After emerging from hibernation in early spring common toads (Bufo bufo) migrate back to their breeding ponds at night. Sometimes this involves crossing busy roads and many toads are sadly hit and killed by passing cars.
Each year volunteers working with charities such as Froglife and local Amphibian and Reptile Groups attempt to ferry migrating toads, frogs and newts to safety at known crossing points.
Male toads grasp females in a position known as ‘amplexus’ as they attempt to fertilise her eggs. Often a mating pair can be found together before they reach the nearest pond. When this happens males hitch a free ride!
Advancing conservation science through public engagement on digital platforms
Working for the local branch of Butterfly Conservation I developed an online system to document sightings of butterflies submitted by members of the public in Dorset.
This ‘citizen science’ project encourages engagement in nature conservation and adds to our knowledge of these vital environmental indicator species.
In 2018 more than 44,000 butterflies were successfully recorded using this method.
Initially butterfly spotters are directed to a web form which collects personal info, location details including grid reference, and species observed.
This information is then inserted into the Dorset Branch web sightings database.
Local experts are given password-protected access to a record management interface on the branch website. Recently submitted butterfly sightings can be reviewed and verified with a single click.
Questionable records can be studied in more detail and recorders contacted to clarify information as necessary.
Verified records are instantly published to the branch website, using a number of graphical representations for easy interpretation.
Butterfly sightings received via the website are archived online for the public to explore in greater depth.
Casual sightings received via the branch website provide a useful snapshot of butterfly activity in Dorset. But for research purposes it’s necessary to combine them with data from formally structured butterfly transects and other recording schemes within the region and nationally.
Website data is exported to the national society’s database annually. National butterfly recording cycles run for 5 years, at the end of which an ‘atlas’ is produced, showing the updated distribution of species and population trends.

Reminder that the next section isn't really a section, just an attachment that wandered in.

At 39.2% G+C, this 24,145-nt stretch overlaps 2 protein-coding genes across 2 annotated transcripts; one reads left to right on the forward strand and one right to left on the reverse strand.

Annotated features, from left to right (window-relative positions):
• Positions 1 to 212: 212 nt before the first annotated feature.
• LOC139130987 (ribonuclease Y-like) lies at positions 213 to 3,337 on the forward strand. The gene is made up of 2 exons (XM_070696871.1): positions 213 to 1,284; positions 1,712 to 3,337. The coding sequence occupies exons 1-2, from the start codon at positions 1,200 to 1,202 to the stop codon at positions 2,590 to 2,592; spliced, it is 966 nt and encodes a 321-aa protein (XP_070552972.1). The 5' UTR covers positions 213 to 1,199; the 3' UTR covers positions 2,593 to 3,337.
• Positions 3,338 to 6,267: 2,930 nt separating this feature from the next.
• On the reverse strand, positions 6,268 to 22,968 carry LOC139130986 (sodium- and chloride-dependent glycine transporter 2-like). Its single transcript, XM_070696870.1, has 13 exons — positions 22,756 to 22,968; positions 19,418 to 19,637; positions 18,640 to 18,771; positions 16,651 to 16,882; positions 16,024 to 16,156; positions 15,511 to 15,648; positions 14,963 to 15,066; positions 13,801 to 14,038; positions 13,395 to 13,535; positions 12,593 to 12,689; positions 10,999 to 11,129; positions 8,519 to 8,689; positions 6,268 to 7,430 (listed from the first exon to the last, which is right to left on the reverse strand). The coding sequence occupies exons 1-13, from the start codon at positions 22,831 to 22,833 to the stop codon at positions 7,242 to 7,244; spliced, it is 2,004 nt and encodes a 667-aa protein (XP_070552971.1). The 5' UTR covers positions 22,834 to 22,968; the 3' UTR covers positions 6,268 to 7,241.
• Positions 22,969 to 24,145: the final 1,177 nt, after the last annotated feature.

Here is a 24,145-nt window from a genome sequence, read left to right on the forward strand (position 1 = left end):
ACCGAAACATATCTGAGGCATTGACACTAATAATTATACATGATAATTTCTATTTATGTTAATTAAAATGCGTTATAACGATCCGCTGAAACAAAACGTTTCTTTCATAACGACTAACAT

To encourage recording in under-represented areas an interactive ‘White Holes’ map is published on the branch website. This combines data from the national database with more up-to-date regional web sightings.
It’s possible to use this map on a GPS-enabled mobile device to locate the nearest White Hole for observation. A list of previously recorded species for each 1km square is also presented.
Over the past 4 years this recording system has gathered more than 180,000 individual butterfly records, contributing to our understanding of these beautiful creatures and the changing environment they inhabit.
Experiment in environmental monitoring using a small consumer drone
For a few months now I’ve been experimenting with the (non-commercial) use of a small camera drone for environmental monitoring. The quality of the resulting images and the unique perspective it offers have been pleasantly surprising. Its potential applications at relatively low cost are impressive I think.
In late 2017 Surrey County Council, in collaboration with Surrey Wildlife Trust, decided that this Site of Special Scientific Interest (SSSI) would be a suitable venue to pilot their commercial felling operations in the county.
A felling licence issued by the Forestry Commission permitted them to extract 30% on 2 occasions over a 10 year period. Upon visiting the site however the impact at ground level looked far more extensive than I would have expected.
Concerned that contractors may have exceeded their remit and damaged the Scheduled Ancient Monument in the process I mapped an area to the north of the site, flying the drone in parallel lines at a height of 60 metres with the downward-facing camera set to take pictures at intervals every few seconds.